4. 1. In return for acceptance of the Company proposals a substantial increase in pay is being offered. Hours at work would be limited to 44 per week averaged over 8 weeks or an alternative agreed cycle. Each of the hours would be paid at a composite hourly rate i.e a rate which reflects a consolidation of some regular premium payment. The new composite rate would be paid consistently each week regardless of fluctuation in actual hours within the 44 hours average.A night work premium is proposed in respect of each night turn of duty undertaken.
2. These arrangements would generate a weekly payment, without night work,of €652.11 for Machine Operators Grade 1, and €612.92 for Machine Operators Grade 2. Each night turn would attract the new night premium of €40.05.
3. It is intended to retain the zoning payment arrangements under which Machine Operators are paid as an incentive for work carried out at distant sites from their assigned headquarters. The current zoning payment is made up of a meal allowance and hours payment. The new arrangement will be a travel and subsistence allowance and will comply with Revenue Commissioners guidelines on tax free subsistence payments.
4. Where Machine Operators earnings reduce as a result of the change in pay and deployment arrangements, a compensation formula will apply.
5. It is necessary to take a number of steps to deal with the backlog of work that has built up, causing a negative impact on services. The Company has to seek an external provider to augment internal resources. This process has started. It is necessary to reorganise management of the internal resources under a centralised structure. It is also necessary to reduce working hours to a maximum weekly average of 48 in compliance with Working Time Legislation.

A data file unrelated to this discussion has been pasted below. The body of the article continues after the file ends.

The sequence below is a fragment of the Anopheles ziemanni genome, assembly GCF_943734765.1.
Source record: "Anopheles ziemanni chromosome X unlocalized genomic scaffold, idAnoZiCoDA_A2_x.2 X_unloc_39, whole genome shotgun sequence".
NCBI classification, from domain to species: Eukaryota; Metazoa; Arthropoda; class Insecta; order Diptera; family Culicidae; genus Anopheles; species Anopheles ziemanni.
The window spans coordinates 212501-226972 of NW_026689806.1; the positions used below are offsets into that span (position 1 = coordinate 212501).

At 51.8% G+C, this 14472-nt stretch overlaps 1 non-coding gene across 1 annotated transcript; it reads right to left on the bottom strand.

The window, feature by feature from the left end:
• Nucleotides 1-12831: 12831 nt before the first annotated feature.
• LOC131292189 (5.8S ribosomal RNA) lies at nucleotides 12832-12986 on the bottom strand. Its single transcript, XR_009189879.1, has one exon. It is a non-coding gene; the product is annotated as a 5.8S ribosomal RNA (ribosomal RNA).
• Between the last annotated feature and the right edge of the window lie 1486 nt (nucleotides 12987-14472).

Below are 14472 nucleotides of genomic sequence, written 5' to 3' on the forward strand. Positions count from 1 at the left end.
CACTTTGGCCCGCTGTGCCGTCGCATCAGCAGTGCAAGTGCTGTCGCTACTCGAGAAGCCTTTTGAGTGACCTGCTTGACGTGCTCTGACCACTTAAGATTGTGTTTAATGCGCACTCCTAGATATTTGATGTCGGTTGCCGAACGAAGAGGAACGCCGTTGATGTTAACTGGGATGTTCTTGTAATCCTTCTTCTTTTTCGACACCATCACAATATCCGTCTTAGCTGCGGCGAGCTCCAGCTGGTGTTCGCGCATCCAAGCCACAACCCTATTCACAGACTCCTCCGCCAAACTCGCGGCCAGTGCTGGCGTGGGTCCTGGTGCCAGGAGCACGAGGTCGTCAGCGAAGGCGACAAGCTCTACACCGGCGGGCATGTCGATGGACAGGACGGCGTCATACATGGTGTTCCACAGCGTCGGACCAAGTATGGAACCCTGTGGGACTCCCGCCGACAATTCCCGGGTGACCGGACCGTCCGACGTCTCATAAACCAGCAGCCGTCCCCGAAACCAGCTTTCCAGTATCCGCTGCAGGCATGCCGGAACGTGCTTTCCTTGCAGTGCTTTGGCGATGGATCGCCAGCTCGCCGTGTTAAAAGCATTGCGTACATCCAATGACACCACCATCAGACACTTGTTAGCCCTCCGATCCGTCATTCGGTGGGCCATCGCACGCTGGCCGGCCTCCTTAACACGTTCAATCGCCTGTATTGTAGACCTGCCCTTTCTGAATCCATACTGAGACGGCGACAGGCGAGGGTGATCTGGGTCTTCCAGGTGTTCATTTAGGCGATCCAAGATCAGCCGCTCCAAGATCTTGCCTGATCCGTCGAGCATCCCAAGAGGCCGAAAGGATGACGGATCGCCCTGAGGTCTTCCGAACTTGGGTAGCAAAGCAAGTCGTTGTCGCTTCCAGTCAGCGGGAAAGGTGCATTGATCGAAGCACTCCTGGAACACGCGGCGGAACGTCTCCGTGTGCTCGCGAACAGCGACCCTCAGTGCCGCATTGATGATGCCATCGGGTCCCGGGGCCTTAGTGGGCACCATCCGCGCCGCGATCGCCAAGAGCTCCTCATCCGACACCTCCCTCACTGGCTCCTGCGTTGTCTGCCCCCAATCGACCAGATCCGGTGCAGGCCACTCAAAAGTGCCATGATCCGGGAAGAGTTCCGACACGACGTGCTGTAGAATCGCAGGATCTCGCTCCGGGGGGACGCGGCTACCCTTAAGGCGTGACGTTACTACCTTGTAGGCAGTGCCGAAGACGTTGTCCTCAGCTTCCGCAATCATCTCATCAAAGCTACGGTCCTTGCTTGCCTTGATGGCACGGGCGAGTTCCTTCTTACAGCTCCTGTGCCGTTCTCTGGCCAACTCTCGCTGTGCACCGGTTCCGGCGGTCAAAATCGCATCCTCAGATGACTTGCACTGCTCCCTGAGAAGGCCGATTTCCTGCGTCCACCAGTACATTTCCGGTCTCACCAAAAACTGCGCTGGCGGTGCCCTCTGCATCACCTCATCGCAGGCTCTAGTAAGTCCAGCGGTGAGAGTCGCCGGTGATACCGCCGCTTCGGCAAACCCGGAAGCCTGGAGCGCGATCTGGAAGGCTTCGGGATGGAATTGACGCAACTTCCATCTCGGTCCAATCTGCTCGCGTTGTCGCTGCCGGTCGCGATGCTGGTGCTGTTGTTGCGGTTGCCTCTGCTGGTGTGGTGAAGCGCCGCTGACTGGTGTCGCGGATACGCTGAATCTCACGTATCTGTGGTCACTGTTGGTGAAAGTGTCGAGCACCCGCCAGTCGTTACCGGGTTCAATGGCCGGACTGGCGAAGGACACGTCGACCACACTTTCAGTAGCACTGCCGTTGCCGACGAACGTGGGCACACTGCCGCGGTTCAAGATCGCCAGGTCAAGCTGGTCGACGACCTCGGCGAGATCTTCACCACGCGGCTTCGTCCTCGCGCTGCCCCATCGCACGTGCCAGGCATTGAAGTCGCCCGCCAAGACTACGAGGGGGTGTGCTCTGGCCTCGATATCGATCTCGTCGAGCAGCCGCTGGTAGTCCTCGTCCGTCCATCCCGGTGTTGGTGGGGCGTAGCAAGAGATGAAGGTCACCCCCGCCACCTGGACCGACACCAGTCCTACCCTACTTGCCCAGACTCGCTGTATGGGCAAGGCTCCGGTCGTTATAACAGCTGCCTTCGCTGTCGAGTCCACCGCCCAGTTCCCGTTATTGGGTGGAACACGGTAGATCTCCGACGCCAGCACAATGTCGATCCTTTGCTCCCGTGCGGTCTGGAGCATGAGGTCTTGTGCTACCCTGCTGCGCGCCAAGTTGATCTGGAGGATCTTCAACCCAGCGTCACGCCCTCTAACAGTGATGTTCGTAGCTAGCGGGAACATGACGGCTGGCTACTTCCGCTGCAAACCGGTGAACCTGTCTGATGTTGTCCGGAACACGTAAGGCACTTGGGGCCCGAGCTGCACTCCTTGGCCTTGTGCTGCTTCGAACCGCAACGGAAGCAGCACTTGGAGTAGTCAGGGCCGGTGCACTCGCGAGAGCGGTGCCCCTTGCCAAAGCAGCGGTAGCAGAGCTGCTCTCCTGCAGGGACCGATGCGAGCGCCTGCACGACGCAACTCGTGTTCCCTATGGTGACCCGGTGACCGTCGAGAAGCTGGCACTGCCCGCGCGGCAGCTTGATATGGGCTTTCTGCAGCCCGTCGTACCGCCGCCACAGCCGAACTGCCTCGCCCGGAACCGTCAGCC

6. The Company wises to reach an agreement on its proposals with the Machine Operators. However it is prepared to accept that the existing staff can choose to substantially retain their present pay and arrangements, while resources are augmented by external providers. In this context, no new recruitment to the grade of Machine Operator will take place. This grade category would be phased out over time.
The issue before the Court is the Company's proposal for changes to Machine Operators grades - a process that the parties have been discussing for several years and where agreements have been concluded with many other groups.
The general principles are similar but there are specific changes required for the different groups relating to their work and work practices established over time.
The Unions are not opposed to change per se, but are concerned that the relative pay position of Machine Operators viz a viz other groups be maintained.
The Company is agreeable in principle to maintaining existing relativity.
However, the parties have not agreed what specific pay relationship is the appropriate one for the Machine Operators.
The Court is conscious that talks have been prolonged giving rise to a great deal of frustration.